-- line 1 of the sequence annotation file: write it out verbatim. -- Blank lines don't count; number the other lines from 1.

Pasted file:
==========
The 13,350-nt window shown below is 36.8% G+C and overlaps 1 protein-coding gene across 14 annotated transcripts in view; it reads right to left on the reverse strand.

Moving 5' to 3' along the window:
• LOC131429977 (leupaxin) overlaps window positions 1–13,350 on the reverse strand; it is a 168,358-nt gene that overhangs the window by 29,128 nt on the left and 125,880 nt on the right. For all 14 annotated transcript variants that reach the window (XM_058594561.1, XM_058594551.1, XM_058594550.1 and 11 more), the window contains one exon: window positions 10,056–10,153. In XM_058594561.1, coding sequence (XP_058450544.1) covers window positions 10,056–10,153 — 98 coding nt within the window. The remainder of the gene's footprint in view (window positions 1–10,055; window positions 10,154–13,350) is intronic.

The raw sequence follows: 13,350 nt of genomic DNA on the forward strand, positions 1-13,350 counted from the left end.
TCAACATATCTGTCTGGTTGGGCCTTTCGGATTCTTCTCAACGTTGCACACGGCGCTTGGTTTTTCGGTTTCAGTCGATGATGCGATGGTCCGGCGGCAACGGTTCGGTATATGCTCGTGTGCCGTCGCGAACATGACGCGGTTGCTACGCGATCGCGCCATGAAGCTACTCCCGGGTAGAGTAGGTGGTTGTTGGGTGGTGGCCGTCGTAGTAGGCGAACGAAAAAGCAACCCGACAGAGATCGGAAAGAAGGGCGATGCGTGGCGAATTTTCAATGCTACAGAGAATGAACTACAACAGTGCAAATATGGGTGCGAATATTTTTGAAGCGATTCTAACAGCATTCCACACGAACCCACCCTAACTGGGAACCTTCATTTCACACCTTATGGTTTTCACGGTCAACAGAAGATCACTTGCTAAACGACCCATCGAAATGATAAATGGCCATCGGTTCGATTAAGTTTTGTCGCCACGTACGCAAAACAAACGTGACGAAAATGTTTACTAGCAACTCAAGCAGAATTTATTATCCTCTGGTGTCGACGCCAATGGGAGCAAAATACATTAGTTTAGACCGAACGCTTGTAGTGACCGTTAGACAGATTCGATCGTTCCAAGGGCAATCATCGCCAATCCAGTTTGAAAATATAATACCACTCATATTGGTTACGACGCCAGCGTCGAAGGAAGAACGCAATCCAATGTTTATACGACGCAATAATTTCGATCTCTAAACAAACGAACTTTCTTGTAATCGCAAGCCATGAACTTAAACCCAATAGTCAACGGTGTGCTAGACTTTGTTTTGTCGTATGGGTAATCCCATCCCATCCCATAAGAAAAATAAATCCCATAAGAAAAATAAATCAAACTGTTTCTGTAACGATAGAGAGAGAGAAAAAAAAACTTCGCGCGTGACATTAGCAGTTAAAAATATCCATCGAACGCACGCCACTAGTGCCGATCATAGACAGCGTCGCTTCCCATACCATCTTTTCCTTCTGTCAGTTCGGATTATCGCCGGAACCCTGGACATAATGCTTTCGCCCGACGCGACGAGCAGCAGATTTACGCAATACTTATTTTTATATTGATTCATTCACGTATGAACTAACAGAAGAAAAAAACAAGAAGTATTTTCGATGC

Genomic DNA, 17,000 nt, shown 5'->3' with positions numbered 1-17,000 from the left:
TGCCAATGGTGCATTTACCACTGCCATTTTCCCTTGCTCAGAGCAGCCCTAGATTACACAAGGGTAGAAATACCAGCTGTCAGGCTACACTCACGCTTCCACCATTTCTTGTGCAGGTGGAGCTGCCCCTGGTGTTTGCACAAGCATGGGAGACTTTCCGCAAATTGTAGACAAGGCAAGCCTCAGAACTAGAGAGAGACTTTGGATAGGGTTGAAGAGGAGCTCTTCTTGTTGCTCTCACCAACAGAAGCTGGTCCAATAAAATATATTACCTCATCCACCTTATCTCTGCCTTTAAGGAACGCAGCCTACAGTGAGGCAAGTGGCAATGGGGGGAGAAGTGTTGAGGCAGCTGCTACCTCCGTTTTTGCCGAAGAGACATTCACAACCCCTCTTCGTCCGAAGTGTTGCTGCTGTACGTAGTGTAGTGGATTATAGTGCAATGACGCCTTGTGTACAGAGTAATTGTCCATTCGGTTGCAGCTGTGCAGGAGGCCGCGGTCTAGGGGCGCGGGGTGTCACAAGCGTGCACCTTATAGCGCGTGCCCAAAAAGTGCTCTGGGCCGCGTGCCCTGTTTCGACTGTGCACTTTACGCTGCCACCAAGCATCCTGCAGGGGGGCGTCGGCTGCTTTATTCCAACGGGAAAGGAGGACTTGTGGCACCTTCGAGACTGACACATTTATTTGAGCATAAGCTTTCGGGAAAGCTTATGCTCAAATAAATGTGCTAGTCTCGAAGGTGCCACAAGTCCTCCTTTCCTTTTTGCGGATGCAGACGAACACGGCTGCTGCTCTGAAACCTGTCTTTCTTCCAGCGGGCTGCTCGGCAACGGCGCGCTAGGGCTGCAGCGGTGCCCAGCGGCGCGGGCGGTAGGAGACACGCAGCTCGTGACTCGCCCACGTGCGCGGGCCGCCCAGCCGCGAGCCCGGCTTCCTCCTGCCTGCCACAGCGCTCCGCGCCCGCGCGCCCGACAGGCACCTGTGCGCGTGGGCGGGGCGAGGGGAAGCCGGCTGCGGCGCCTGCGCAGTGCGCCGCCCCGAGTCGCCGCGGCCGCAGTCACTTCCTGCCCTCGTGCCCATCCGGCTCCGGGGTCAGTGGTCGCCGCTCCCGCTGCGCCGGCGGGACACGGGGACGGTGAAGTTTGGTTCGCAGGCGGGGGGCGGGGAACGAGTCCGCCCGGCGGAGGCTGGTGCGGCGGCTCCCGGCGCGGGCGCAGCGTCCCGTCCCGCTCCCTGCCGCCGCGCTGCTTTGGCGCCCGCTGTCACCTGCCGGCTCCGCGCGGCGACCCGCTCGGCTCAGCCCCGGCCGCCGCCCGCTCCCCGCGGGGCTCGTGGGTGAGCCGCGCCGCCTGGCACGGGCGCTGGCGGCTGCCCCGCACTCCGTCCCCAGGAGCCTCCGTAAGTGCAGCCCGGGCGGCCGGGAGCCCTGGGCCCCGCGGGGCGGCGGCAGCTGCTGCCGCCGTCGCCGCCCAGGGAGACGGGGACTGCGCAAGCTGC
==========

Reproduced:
The 13,350-nt window shown below is 36.8% G+C and overlaps 1 protein-coding gene across 14 annotated transcripts in view; it reads right to left on the reverse strand.